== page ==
Perhaps that is even part of the secret of success. Because you have to earn their affection first, the relationship slowly grows over the course of the hike which "usually is about one and a half to two hours, sometimes it goes here, sometimes there, the destination is actually secondary". "Especially with lively children, I often experience an unexpected change. At the beginning, they get excited, but over time they become calmer and get closer to the animals."
In the case of Elke and alpacas, one can't consider it a slow approach, but rather of a sudden infatuation. The crucial first contact came in 2014 during a bicycle tour in Upper Bavaria, when her husband and she saw alpacas standing in a meadow. "It's not said for nothing that anyone who looks too deeply into the eyes of an alpaca is immediately in love. That was exactly the case with me."
The Mini Camels Are into Tranquillity
However, she did not want to make the mistake of quick, uninformed animal ownership and therefore attended several husbandry and breeding courses with an experienced alpaca breeder and veterinarian. One thing is clear: animal welfare was Elke's top priority from the very beginning. This is also noticeable as a hiking guest. There are portraits of the alpacas in the lovingly decorated stable, and the boss is never loud when dealing with them. Elke always radiates calm and pays attention to who is fit enough to walk.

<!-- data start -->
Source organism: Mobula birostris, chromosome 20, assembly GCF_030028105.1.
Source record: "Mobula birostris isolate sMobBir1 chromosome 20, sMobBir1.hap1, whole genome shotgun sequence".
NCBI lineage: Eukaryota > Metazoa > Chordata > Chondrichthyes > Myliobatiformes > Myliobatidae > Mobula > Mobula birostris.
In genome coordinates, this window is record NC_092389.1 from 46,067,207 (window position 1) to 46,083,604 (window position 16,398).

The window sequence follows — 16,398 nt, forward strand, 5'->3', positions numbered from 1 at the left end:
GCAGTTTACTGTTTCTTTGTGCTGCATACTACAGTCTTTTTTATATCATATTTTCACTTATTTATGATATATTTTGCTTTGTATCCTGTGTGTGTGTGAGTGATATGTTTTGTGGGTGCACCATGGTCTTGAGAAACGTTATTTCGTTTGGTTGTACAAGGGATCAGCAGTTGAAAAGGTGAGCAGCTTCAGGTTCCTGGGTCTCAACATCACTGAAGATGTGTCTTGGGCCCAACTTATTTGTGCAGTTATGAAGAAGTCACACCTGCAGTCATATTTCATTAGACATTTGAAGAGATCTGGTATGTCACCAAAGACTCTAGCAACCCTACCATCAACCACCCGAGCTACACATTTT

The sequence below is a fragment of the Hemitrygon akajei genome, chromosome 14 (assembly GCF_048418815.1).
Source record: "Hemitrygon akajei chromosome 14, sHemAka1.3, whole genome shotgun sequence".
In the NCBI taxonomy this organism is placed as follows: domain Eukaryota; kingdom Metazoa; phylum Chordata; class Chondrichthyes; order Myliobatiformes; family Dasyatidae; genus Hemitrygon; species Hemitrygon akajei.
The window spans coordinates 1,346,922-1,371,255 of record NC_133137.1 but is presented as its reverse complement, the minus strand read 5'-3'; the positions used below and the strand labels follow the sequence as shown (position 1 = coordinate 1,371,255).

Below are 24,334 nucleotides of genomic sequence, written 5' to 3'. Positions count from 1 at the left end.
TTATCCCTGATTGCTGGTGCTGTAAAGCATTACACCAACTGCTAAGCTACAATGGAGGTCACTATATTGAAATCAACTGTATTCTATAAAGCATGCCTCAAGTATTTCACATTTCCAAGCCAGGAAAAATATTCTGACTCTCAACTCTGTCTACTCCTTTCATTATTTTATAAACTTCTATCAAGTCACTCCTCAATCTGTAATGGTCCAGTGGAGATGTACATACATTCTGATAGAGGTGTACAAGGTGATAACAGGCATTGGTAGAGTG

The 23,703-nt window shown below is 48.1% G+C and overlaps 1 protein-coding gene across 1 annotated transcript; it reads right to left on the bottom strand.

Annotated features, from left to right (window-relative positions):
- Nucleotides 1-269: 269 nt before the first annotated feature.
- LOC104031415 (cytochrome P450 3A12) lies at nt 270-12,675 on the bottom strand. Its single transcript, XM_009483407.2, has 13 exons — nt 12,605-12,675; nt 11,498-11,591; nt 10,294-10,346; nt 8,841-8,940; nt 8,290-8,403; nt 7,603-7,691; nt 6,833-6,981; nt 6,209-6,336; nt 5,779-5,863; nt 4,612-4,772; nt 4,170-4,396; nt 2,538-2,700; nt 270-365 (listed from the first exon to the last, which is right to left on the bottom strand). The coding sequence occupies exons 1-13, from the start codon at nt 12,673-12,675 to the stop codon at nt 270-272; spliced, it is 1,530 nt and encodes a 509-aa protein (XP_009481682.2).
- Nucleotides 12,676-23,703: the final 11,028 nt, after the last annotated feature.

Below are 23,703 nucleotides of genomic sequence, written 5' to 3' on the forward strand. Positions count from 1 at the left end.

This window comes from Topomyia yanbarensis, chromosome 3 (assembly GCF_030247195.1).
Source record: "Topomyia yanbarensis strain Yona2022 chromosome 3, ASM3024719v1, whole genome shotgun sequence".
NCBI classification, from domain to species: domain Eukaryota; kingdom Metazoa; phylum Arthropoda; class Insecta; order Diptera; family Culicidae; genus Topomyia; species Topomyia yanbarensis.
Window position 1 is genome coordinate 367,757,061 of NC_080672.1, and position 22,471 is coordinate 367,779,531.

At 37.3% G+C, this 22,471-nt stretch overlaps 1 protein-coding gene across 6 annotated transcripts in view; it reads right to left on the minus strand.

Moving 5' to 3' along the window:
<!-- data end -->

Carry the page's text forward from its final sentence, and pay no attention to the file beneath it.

The choice today is Diego, Caruso and Marcello. When we lure them with hay, they quickly come very close, let us put the halter on them and lead them out with the rope. Admittedly, when we turn into the nearby tree-lined avenue, I initially help, with gentle pulling, but above all with coaxing. Diego's answer is a pleasant humming sound that he makes again and again over the next two hours.
There is something meditative about this soundtrack. Even more so when we "get into the flow". Diego on the left, me on the right, both almost at eye level, definitely at the same walking height. Autopilot on. There is time to watch the magical snow sparkle on the white meadow and in the sugar-covered beech trees.
Diego is probably also pleased that Caruso and Marcello are walking directly behind us. Elke explains: "Alpacas are very social. The worst thing you can do is keep them alone." Also not a good idea is cross-gender housing. That causes stress, especially among the males, who are not called machos for nothing. Cue ranking fights, during which spit flies or sharp teeth lead to injuries. So it's good that the eight ladies and their offspring are housed on a property in Zwiesel.
So we can walk with the undistracted macho males along snowy paths, sometimes through the bushes, sometimes past a frozen pond and then over to the other houses of Oberfrauenau, including the rustic-chic restaurant "Re(h)serviert". In light of the fantastic view of nearby Frauenau and across the wide valley to the Großer Arber, it is not surprising that the Poschinger family is building a new house in this prominent location.